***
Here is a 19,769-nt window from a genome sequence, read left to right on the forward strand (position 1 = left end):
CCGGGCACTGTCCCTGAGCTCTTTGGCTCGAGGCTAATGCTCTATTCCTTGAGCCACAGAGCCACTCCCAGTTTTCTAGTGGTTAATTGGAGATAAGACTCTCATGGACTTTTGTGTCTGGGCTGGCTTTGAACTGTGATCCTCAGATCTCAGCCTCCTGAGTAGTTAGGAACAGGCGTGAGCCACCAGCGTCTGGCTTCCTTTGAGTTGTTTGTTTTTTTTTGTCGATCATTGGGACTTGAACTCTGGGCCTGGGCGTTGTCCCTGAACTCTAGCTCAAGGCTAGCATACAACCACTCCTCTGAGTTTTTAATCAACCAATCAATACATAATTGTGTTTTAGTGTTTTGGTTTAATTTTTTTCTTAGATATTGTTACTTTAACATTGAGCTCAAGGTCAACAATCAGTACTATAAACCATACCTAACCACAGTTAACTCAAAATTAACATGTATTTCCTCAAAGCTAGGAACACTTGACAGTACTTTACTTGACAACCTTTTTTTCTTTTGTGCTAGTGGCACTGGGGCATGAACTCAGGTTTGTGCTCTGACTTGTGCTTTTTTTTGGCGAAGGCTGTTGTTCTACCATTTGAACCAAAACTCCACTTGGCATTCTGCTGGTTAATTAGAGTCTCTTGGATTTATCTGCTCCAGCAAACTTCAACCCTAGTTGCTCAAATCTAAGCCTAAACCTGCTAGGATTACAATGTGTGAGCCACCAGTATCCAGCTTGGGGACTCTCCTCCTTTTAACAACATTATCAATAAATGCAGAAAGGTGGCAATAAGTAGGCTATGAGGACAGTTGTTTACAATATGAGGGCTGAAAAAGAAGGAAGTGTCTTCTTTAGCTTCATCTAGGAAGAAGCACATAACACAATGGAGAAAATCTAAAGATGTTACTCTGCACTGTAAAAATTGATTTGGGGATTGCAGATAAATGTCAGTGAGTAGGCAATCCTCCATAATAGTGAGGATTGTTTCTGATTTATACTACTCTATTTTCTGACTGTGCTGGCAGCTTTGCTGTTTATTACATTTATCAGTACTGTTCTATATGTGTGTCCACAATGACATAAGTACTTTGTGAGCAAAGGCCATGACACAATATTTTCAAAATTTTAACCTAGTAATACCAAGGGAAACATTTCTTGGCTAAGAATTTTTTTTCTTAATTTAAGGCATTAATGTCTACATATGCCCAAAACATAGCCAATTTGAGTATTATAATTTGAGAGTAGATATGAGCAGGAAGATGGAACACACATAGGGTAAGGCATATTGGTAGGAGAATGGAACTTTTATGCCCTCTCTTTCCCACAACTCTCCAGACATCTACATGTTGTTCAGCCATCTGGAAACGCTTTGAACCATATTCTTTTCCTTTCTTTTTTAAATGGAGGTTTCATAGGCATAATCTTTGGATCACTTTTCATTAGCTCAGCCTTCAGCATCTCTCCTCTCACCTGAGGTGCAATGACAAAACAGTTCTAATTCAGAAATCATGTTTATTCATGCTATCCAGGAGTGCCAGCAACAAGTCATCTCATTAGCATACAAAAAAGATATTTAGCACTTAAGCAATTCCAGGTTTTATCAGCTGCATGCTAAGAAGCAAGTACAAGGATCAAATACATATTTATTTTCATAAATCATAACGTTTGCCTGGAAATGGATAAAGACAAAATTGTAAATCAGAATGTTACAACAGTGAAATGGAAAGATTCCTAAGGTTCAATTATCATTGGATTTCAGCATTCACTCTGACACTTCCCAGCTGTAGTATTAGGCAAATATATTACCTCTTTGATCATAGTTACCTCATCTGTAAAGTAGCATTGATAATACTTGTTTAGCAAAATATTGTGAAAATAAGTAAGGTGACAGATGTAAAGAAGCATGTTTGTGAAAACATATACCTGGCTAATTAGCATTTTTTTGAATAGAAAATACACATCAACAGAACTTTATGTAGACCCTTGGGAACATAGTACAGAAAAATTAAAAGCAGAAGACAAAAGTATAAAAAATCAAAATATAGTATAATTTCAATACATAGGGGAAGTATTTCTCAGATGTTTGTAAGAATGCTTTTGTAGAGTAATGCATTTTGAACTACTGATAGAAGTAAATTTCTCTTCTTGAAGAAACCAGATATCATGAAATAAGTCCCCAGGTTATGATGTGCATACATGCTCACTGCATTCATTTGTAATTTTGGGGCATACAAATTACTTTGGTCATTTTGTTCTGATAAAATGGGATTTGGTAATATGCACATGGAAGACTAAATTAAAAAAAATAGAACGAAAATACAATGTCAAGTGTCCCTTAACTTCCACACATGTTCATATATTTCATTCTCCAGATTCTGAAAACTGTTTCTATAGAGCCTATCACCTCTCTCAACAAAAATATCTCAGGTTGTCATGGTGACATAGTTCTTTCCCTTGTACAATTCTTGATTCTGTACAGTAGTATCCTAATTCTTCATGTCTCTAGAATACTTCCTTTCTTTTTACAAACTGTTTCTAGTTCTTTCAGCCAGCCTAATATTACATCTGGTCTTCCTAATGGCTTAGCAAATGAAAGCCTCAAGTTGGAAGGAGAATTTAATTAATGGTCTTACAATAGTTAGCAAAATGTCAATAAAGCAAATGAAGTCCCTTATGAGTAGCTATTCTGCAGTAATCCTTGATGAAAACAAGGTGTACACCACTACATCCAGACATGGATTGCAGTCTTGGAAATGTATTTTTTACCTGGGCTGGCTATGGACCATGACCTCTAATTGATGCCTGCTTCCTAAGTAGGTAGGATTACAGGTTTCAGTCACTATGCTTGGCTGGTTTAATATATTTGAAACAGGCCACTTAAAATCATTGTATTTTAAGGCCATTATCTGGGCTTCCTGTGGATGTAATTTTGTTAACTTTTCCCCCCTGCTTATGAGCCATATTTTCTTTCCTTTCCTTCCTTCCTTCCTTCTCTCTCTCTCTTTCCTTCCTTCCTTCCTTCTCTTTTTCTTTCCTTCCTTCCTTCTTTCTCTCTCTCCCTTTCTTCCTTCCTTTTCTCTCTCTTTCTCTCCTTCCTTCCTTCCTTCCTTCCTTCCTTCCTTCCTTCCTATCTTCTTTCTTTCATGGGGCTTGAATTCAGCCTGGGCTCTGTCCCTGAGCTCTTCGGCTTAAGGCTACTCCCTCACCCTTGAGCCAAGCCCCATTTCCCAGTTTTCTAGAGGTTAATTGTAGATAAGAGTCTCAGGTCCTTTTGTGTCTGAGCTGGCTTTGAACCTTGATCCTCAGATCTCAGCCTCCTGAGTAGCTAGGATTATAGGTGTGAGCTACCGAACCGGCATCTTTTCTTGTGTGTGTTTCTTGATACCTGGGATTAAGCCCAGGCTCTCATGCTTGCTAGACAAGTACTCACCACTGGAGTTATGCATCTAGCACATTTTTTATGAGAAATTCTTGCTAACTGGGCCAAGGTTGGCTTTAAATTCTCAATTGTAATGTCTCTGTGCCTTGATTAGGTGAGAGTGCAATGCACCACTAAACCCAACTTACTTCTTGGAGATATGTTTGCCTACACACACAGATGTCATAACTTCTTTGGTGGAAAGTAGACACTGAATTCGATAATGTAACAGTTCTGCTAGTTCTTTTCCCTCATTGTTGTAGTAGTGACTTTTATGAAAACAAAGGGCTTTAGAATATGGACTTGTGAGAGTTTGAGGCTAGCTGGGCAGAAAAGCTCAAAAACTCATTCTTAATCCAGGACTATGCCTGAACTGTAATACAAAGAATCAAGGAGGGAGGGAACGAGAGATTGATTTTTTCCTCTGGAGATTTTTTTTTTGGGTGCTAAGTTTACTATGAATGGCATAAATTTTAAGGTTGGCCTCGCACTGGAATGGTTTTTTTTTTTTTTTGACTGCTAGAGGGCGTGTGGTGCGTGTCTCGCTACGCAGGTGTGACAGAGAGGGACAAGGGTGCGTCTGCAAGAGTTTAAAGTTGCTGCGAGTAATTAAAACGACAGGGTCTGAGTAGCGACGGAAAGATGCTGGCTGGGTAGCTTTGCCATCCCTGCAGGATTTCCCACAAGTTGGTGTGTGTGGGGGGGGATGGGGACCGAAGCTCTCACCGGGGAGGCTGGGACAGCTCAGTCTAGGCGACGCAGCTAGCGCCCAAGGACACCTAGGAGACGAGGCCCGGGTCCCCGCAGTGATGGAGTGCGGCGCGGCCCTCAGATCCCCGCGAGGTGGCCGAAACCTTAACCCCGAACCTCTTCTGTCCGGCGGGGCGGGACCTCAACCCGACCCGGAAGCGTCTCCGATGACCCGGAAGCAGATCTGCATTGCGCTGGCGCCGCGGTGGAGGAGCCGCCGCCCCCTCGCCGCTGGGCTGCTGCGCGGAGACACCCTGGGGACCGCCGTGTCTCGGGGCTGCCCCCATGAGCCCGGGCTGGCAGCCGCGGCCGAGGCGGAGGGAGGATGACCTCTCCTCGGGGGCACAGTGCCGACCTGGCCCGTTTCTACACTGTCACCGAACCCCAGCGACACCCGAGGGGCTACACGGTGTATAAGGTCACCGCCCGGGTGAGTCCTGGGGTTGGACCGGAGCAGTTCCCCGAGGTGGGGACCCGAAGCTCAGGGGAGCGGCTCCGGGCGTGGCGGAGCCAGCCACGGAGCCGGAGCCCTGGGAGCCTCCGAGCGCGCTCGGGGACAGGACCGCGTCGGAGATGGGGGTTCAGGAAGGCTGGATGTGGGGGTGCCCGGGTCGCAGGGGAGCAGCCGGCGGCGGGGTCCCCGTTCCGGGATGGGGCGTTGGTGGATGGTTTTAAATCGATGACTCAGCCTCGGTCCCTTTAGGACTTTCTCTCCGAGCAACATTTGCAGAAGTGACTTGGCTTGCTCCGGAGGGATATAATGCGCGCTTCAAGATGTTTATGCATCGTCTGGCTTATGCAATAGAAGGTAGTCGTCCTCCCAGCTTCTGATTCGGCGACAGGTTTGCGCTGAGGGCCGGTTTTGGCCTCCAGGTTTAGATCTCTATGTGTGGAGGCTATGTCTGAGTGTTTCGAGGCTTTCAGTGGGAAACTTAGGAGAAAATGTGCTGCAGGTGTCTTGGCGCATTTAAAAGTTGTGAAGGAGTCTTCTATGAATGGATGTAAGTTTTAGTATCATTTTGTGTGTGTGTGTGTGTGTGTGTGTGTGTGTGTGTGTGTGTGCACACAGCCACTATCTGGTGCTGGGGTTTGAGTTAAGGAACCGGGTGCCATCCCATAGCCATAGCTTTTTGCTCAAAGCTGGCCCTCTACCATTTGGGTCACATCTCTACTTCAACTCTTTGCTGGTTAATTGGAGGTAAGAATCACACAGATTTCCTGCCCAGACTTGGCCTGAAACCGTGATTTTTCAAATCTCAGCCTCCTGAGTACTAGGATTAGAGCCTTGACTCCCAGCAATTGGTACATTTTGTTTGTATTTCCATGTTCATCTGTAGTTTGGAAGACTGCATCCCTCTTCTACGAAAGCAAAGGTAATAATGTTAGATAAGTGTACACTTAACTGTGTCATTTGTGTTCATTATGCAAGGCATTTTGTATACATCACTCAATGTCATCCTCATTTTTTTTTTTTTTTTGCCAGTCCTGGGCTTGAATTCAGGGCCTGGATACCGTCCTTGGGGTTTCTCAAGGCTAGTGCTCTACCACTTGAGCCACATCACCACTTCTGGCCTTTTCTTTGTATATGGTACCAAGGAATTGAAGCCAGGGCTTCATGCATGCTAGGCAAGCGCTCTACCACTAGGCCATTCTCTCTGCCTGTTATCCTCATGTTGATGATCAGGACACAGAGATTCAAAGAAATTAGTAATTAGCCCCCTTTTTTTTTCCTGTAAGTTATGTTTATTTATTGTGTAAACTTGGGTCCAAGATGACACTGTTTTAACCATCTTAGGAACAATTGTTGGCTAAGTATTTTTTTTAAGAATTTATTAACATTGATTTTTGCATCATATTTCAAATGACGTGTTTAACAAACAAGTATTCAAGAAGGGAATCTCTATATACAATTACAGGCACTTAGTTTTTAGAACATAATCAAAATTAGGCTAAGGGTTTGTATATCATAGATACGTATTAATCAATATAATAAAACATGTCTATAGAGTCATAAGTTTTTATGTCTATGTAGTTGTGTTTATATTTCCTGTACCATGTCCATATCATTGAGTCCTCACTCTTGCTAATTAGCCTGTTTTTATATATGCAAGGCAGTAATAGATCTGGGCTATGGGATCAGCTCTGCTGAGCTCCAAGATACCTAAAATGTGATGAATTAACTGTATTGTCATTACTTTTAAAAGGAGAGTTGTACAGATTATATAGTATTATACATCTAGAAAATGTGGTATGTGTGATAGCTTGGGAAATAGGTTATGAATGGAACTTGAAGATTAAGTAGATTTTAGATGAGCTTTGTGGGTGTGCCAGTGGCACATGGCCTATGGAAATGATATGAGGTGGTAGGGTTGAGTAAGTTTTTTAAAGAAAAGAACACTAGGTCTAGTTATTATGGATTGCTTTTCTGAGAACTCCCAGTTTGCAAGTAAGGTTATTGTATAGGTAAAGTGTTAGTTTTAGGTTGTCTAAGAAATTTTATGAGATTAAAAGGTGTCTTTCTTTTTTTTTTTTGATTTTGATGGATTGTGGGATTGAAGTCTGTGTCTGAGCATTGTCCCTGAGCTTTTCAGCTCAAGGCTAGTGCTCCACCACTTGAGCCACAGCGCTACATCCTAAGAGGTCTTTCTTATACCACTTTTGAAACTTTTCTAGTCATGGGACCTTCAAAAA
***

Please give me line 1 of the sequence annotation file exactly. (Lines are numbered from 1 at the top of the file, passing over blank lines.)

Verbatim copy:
Here is a 19,769-nt window from a genome sequence, read left to right on the forward strand (position 1 = left end):